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Introduction

I’d like to demonstrate what “analysis of variance” (often abbreviated as “anova” or “aov”) does for you as a data scientist or analyst. After reading this note you should be able to determine how an analysis of variance style calculation can or can not help with your project.

(Orson Welles as Macbeth, a photo that will be made relevant in the conclusion)

We will exhibit specific examples, in `R`, designed to trigger most of the issues we are worried about all at the same time. In practice (for data sets with large meaningful signal, relations, or correlations) not everything we are worried about tends to fail at the same time. However, it is quite instructive to see everything go wrong at the same time.

We will show the exact calculations performed, beyond saying “call `aov()`“. This isn’t to discuss the implementation, which we trust, but to make clear what the reported statistics are. This lets us confirm that the current `R` `aov()` calculations do in fact organize the data in the manner Fisher described (which is not in fact obvious from trying to read the source code).

We will also discuss some of the difficulty in pinning down the intent and meaning of analysis of variance in a discussion section.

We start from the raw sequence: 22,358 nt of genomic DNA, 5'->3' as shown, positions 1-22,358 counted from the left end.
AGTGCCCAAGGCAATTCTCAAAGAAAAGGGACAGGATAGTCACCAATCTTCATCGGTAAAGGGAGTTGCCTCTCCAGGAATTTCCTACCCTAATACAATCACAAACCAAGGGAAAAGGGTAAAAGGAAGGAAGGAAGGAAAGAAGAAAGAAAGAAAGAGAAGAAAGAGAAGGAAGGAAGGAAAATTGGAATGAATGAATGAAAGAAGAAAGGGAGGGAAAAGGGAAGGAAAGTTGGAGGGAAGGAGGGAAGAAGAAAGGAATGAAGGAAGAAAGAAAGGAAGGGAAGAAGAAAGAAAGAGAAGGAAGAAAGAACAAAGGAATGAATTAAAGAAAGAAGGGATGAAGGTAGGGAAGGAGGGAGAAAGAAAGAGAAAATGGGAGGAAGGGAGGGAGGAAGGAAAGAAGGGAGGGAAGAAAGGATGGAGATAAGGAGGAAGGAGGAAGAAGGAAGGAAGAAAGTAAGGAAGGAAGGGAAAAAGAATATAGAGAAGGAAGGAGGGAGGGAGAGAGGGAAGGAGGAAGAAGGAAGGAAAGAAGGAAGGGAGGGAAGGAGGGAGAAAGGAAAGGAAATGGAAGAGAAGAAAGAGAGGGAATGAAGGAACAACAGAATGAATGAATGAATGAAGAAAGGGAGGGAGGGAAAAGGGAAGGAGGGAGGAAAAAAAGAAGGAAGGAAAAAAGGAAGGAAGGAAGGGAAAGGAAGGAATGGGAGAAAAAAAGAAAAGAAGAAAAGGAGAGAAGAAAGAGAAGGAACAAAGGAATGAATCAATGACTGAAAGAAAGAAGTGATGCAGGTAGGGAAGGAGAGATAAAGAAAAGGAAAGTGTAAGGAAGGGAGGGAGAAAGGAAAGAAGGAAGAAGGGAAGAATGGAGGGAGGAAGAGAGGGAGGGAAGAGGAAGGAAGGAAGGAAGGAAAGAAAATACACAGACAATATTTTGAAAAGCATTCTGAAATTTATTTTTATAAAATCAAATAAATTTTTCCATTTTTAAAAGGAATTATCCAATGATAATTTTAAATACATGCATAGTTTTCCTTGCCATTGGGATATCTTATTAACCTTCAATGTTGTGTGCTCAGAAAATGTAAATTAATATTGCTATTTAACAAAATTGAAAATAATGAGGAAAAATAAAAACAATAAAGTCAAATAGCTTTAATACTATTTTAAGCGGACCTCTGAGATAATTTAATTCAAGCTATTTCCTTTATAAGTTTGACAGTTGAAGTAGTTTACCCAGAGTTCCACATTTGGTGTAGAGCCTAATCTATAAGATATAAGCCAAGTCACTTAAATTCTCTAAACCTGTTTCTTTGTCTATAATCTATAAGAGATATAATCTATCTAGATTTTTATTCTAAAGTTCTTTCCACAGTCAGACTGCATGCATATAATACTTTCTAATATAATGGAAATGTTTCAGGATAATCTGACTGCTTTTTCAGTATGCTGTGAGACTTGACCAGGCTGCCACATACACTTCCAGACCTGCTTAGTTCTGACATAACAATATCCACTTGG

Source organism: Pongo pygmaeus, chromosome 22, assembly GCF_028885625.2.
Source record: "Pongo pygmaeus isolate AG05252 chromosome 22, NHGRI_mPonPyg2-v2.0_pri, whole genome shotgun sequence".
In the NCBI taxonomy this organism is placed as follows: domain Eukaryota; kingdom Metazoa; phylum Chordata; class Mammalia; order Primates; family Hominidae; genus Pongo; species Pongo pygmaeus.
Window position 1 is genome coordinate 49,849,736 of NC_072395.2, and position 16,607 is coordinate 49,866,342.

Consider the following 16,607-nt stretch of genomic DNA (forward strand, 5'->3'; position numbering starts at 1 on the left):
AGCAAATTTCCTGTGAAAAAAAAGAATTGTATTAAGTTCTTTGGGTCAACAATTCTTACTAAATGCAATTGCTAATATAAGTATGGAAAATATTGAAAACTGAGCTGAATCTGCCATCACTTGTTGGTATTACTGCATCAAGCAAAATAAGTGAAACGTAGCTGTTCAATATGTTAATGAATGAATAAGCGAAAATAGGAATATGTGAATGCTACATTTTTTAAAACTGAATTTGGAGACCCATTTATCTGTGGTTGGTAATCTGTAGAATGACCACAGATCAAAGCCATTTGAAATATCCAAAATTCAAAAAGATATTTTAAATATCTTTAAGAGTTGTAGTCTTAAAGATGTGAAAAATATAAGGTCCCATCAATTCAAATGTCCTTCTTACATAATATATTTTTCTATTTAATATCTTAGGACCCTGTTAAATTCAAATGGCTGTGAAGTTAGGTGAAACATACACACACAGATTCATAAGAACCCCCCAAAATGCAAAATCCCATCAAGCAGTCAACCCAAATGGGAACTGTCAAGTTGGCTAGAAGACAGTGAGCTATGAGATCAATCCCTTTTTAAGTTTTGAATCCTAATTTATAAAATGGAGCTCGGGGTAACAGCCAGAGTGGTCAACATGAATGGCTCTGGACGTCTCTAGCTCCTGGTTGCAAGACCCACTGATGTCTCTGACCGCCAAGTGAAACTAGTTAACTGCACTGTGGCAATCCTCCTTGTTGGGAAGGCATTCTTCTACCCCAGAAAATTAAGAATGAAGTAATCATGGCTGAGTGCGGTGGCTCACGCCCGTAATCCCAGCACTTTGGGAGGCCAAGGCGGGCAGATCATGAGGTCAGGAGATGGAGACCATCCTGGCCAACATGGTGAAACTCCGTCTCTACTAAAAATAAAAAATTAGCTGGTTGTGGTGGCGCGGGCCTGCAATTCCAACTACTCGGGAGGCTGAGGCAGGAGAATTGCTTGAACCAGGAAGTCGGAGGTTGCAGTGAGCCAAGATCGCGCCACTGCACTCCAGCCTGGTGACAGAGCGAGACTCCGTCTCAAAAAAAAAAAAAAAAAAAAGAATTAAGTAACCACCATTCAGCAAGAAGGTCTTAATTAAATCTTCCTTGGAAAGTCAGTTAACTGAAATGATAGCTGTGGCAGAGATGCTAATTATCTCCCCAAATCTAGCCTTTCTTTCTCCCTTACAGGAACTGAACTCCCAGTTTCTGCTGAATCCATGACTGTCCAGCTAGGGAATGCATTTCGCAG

Analysis of Variance

Analysis of variance comes to many of us from works derived from R. A. Fisher *Statistical Methods for Research Workers(, Oliver and Boyd, 1925. In chapter VII “Intraclass Correlations and the Analysis of Variance” Fisher writes:

If `k` is the number in each class, then each set of `k` values will provide `k (k - 1)` values for the symmetrical table, which thus may contain an enormous number entries, and be very laborious to construct. To obviate this difficulty Harris introduced an abbreviated method of calculation by which the value of the correlation given by the symmetrical table may be obtained directly from two distributions.

Roughly, Fisher is saying that Harris (1916) suggests evaluating the quality and significance of a model fit from a small number of summaries or statistics. This is a more sensitive method than a common naive idea of attempting to attribute model fit and model quality down to specific levels of variables.

In such early examples we have:

• A regression problem, or a numeric valued variable we are trying to predict (called the dependent variable or outcome).
• One or more category or string-valued explanatory variables with a fixed set of values or levels. This reduces the numeric prediction or regression problem to a partitioning problem or evaluating clustering quality.